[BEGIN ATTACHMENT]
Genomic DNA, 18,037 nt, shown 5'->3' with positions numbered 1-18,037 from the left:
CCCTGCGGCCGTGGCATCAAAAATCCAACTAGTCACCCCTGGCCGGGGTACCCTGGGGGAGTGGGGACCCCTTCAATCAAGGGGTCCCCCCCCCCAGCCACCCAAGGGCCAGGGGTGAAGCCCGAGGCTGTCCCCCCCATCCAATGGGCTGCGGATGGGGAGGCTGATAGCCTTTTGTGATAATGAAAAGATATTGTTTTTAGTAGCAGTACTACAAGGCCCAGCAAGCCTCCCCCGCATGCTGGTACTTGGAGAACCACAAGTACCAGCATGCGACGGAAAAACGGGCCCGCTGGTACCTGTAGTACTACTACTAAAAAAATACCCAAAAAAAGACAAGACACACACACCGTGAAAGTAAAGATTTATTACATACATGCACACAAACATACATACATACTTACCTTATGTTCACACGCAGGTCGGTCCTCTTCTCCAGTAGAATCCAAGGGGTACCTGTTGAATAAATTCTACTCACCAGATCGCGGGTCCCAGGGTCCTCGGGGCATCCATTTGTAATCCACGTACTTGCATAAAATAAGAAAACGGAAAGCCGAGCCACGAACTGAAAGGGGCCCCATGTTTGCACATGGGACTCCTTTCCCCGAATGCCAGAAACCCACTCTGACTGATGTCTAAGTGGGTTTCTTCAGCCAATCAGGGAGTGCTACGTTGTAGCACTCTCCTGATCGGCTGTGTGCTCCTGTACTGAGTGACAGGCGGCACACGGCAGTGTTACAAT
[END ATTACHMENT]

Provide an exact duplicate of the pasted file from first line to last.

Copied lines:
Genomic DNA, 18,037 nt, shown 5'->3' with positions numbered 1-18,037 from the left:
CCCTGCGGCCGTGGCATCAAAAATCCAACTAGTCACCCCTGGCCGGGGTACCCTGGGGGAGTGGGGACCCCTTCAATCAAGGGGTCCCCCCCCCCAGCCACCCAAGGGCCAGGGGTGAAGCCCGAGGCTGTCCCCCCCATCCAATGGGCTGCGGATGGGGAGGCTGATAGCCTTTTGTGATAATGAAAAGATATTGTTTTTAGTAGCAGTACTACAAGGCCCAGCAAGCCTCCCCCGCATGCTGGTACTTGGAGAACCACAAGTACCAGCATGCGACGGAAAAACGGGCCCGCTGGTACCTGTAGTACTACTACTAAAAAAATACCCAAAAAAAGACAAGACACACACACCGTGAAAGTAAAGATTTATTACATACATGCACACAAACATACATACATACTTACCTTATGTTCACACGCAGGTCGGTCCTCTTCTCCAGTAGAATCCAAGGGGTACCTGTTGAATAAATTCTACTCACCAGATCGCGGGTCCCAGGGTCCTCGGGGCATCCATTTGTAATCCACGTACTTGCATAAAATAAGAAAACGGAAAGCCGAGCCACGAACTGAAAGGGGCCCCATGTTTGCACATGGGACTCCTTTCCCCGAATGCCAGAAACCCACTCTGACTGATGTCTAAGTGGGTTTCTTCAGCCAATCAGGGAGTGCTACGTTGTAGCACTCTCCTGATCGGCTGTGTGCTCCTGTACTGAGTGACAGGCGGCACACGGCAGTGTTACAAT